San Francisco won the hotly contested race to house the headquarters of California’s new $3-billion stem cell institute Friday, a decision that Bay Area officials hope will cement a leading role for their region in cutting-edge biomedical research.
To woo the new California Institute of Regenerative Medicine, San Francisco officials had offered a lavish bidding package: $17 million in perks, including $500,000 in free furniture, 43,000 square feet of free lab space for research and about $900,000 in discounts on convention hotel rooms.
San Francisco beat two other finalists, Sacramento and San Diego, both of which had offered similarly plush packages. San Diego’s, for example, touted prime laboratory and office space at a coastal site in the La Jolla area, adjacent to the Torrey Pines Golf Course.
Los Angeles had been dropped from the competition earlier this spring after state officials determined that the city had failed to meet state requirements.
San Francisco Mayor Gavin Newsom was elated by the victory, which capped four months of civic competition that some had called a “biomedical soap opera.”
“We’re humbled by the process; this was a long road and a challenging one,” Newsom said. “This secures our future as a point of destination for discovery.”
The stem cell agency was established by Proposition 71, approved by California voters in November to provide $300 million in research grants for 10 years to pay for work using embryonic stem cells. The cells have the potential to develop into any type of human tissue, and researchers hope they can eventually use them to find cures for many illnesses.
The proposition was designed to put California in position to supplant the federal government’s usual role as the chief source of money for scientific research.
Federal support for stem cell research is tightly restricted by policies adopted by President Bush. The research is controversial because harvesting embryonic stem cells requires killing human embryos.
Most researchers agree that actual cures are probably years away, and the agency’s headquarters is limited by law to no more than 50 employees. Nonetheless, municipal leaders have viewed the headquarters competition as the best way to get in on a major new industry at the beginning.
“This is important for California,” said Robert Paarlberg, professor of political science at Wellesley College in Massachusetts and author of a recent article in Foreign Policy magazine titled “The Great Stem Cell Race.”
“Nodes of innovation tend to spring up in specific areas,” he said. “And this is a science that could have spectacular growth prospects in the future.”
Not all Bay Area leaders were convinced that the privilege of having the headquarters was worth the giveaways.
“It doesn’t appear that the industry -- if it takes a hold in San Francisco -- is really going to be delivering economic opportunity for those who need it most,” said San Francisco Supervisor Chris Daly. “The area that would do that is more blue-collar type of industry.”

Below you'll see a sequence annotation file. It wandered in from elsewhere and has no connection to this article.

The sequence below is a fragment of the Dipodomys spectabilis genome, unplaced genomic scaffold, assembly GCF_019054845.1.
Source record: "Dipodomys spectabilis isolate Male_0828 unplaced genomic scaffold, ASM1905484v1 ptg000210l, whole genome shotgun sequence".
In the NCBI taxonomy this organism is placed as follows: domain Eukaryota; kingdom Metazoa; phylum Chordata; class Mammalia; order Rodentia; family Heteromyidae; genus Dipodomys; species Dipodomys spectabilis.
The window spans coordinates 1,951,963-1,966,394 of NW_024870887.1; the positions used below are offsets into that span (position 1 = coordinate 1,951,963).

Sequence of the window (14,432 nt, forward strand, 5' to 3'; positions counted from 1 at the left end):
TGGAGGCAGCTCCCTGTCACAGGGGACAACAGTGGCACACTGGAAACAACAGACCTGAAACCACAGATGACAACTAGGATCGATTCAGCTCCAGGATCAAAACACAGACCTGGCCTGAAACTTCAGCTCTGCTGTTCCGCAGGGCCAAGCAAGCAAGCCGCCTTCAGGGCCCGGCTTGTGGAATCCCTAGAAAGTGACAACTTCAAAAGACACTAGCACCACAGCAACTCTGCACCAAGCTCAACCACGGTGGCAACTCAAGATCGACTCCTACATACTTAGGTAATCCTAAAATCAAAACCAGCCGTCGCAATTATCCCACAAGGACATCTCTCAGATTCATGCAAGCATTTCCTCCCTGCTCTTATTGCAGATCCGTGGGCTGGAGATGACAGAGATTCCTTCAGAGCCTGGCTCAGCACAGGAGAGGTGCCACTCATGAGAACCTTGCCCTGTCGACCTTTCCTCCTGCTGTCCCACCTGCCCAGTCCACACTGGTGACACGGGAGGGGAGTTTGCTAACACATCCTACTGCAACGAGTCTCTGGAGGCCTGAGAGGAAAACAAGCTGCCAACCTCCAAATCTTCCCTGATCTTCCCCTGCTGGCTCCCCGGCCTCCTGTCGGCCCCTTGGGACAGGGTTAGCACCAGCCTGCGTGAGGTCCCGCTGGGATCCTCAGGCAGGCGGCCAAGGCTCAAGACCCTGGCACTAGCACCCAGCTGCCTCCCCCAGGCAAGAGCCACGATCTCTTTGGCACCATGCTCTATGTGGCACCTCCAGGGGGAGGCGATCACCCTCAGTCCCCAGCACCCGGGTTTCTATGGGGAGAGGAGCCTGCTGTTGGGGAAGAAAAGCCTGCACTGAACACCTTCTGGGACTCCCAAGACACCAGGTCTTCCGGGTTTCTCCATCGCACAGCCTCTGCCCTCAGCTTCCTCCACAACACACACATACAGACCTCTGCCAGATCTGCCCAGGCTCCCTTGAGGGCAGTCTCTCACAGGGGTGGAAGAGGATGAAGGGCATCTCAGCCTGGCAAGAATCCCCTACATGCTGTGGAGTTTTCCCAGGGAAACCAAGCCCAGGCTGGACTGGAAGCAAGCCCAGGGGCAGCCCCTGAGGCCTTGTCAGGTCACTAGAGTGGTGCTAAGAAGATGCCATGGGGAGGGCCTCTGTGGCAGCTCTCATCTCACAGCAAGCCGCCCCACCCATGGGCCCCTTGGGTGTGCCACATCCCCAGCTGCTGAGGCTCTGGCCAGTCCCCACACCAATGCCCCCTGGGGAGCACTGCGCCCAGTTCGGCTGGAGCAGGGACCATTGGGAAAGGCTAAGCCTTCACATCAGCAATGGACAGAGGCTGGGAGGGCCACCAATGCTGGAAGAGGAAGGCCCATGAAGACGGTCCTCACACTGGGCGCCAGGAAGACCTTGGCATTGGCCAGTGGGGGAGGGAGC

But in a city where the economy is still recovering from the effects of the dot-com crash, many business leaders are banking on the stem cell agency to spin off high-paying jobs, political prestige and biotech firms.
The city will house the stem cell agency in a building near the research laboratories of UC San Francisco, across the street from the Giant baseball stadium in the neighborhood known as Mission Bay.
Since taking office a little more than a year ago, Newsom has been trying to create a biotech hub in Mission Bay, a 6-year-old redevelopment project that was hard hit by the dot-com bust and is only now starting to attract such firms.
“This may be the psychological turnaround point for the Bay Area,” said Jim Wunderman, president and chief executive officer of the Bay Area Council, “a historical marker of when the economic recovery began in earnest.”
The competition for the headquarters brought with it charges of favoritism. Bob Klein, the head of the stem cell agency and the principal backer of Proposition 71, lives in the Bay Area, and some civic leaders in San Diego had questioned the fairness of the decision process, particularly when a selection committee earlier this week listed San Diego’s bid in third place.
Originally, the process called for the stem cell institute’s board to consider only a leading candidate and a runner-up, based on a point system. After objections from San Diego, the final pool was broadened to three, which brought complaints from some Bay Area leaders.
As advocates from each city lobbied hard behind the scenes, members of the board debated whether their agency would work better in the urban ambience of San Francisco or the more campus-like setting offered by San Diego.
The final vote followed impassioned 10-minute pitches by Newsom, Sacramento Mayor Heather Fargo and representatives from San Diego in an exhibit hall at the Fresno Convention and Entertainment Center.
Fargo reminded the panel of the benefits of working within walking distance of the Legislature and her city’s relatively affordable housing, a nearby airport and short commutes.
San Diego leaders pushed the benefits of being amid one of the country’s densest clusters of biotech firms, which has grown up around UC San Diego and the Salk Research Institute.
But they were no match for San Francisco’s gift package and cachet.
Despite the intense competition, after the final vote -- San Francisco, 16; San Diego, 11 -- advocates for both sides pronounced themselves satisfied. Said Guy Iannuzzi, one of the leaders of San Diego’s bid: “It was a fair vote.”
Times staff writer Lee Romney in San Francisco contributed to this report.